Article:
This handsome and emotive two-hander brings together Annette Bening and Jamie Bell for a story of actors divided by age, class and continents, but united by desire that defies definition” — Peter Howell, Toronto Star

As awards season kicks into full gear, I’m reminded that Annette Bening has never won an Oscar” — Susan G. Cole, NOW

There’s little that feels unseemly about the film, whose wish-fulfillment vibe is strengthened by the drab-chic look of 1980s Britain” — Chris Knight

They may not die in Liverpool, but this film dies a quick death” — Gilbert Seah, Festival Reviews

Low-key for a film about famous figures with larger than life personalities, but quite moving thanks to its use of restraint” — Andrew Parker, The Gate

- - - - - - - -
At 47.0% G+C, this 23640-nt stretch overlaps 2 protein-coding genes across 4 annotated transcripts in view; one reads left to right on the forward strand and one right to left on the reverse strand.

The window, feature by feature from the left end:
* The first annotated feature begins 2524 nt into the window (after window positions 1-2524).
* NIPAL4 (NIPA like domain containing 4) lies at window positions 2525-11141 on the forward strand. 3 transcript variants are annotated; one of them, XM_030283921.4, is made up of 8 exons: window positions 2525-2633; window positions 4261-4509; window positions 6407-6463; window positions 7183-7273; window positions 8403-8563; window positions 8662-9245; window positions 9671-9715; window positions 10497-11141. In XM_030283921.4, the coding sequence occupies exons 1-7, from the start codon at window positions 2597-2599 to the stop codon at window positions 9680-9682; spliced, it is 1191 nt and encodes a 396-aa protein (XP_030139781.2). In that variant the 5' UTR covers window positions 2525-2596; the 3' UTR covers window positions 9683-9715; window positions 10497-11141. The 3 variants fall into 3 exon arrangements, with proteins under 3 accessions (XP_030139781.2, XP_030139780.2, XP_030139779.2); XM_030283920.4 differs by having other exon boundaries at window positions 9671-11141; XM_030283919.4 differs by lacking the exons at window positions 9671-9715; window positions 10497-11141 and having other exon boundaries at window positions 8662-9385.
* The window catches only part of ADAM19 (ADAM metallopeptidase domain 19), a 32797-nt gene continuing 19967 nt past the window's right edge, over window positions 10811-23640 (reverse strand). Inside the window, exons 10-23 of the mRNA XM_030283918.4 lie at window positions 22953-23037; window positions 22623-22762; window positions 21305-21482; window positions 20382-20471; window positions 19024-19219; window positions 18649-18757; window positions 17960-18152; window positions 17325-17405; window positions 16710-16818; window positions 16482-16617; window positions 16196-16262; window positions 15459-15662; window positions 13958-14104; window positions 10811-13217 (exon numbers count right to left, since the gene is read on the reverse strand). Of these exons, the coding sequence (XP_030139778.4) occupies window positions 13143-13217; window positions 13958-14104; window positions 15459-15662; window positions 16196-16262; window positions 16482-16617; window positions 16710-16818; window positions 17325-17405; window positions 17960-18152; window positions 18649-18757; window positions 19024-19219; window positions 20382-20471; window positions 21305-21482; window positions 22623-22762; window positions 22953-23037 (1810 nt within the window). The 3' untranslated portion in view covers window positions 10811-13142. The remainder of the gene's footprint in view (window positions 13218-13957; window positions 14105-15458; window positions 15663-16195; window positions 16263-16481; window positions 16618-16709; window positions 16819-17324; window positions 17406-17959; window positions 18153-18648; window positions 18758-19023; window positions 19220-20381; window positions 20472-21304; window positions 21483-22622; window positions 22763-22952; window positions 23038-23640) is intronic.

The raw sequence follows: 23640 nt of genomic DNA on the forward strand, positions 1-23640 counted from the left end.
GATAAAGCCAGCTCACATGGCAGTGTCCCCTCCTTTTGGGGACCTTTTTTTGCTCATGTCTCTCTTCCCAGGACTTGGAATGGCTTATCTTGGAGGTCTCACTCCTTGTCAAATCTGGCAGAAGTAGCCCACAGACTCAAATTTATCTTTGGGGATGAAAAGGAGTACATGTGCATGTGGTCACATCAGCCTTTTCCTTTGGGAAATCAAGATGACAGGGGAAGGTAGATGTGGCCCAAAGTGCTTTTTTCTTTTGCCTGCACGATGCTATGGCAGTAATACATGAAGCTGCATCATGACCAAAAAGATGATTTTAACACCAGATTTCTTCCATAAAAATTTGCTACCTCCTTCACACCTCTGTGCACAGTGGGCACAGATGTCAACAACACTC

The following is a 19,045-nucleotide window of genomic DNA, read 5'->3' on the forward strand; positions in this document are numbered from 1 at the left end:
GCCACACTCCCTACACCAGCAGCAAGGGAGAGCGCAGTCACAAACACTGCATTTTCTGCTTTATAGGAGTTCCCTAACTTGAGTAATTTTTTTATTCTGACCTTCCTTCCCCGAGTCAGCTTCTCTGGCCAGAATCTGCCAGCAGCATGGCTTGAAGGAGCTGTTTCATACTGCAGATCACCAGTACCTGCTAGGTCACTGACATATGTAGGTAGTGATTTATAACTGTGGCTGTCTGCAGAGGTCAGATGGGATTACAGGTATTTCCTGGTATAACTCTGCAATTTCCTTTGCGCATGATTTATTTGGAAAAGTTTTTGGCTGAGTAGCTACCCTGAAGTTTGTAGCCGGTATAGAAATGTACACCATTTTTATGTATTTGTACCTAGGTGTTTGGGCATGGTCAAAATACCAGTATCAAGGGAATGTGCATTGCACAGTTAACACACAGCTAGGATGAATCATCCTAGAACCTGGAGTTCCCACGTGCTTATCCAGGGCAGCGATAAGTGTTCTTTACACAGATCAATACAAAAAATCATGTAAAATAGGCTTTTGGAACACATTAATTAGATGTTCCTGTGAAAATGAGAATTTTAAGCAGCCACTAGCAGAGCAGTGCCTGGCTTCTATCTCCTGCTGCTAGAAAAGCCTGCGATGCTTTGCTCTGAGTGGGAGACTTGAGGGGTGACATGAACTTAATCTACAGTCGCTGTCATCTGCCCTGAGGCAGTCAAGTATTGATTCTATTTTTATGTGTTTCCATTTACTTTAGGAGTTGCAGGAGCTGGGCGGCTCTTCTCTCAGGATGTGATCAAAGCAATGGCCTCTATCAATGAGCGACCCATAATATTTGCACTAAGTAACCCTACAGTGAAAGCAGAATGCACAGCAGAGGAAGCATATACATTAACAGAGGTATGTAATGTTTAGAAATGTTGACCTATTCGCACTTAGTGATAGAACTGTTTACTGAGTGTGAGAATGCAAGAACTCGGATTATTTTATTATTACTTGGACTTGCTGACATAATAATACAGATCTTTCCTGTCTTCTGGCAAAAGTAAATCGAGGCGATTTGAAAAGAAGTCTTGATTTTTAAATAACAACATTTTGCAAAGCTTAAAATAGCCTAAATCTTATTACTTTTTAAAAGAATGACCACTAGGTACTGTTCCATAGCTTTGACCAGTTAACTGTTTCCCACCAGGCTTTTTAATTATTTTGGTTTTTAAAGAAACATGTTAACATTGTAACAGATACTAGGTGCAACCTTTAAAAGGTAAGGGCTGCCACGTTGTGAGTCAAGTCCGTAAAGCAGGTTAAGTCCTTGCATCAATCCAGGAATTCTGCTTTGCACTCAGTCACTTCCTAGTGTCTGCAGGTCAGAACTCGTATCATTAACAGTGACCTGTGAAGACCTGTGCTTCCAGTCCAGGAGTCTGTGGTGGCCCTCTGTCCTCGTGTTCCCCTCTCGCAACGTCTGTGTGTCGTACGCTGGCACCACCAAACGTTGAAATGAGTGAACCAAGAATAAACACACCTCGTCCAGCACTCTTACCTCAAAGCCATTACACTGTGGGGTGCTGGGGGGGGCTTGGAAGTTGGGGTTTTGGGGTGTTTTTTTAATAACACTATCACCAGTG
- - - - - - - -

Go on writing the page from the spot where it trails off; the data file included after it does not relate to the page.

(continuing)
As Bening herself grows older, she has become particularly adept at revealing both the insecurity and the power of these aging women battling against the invisibility others might wish upon them” — Kate Taylor, Globe and Mail

Audio: Karen Gordon on Film Stars, CBC Radio

Free Lunch Society (dir. Christian Tod)

Makes the concept of a guaranteed, unconditional source of income for everyone on planet Earth sound like a capital idea, but … skirts too many potential pitfalls, setbacks, and oversights that could turn such an idea into a reality” — Andrew Parker, The Gate

A quirky look at the feasibility and increasing acceptance of a guaranteed minimum income” — Jim Slotek, Original-Cin

Hollow In The Land (dir. Scooter Corkle)

A photocopy of Debra Granik’s Winter’s Bone, switching out the socioeconomic insight for a simplistic murder mystery in small-town British Columbia” — Norm Wilner, NOW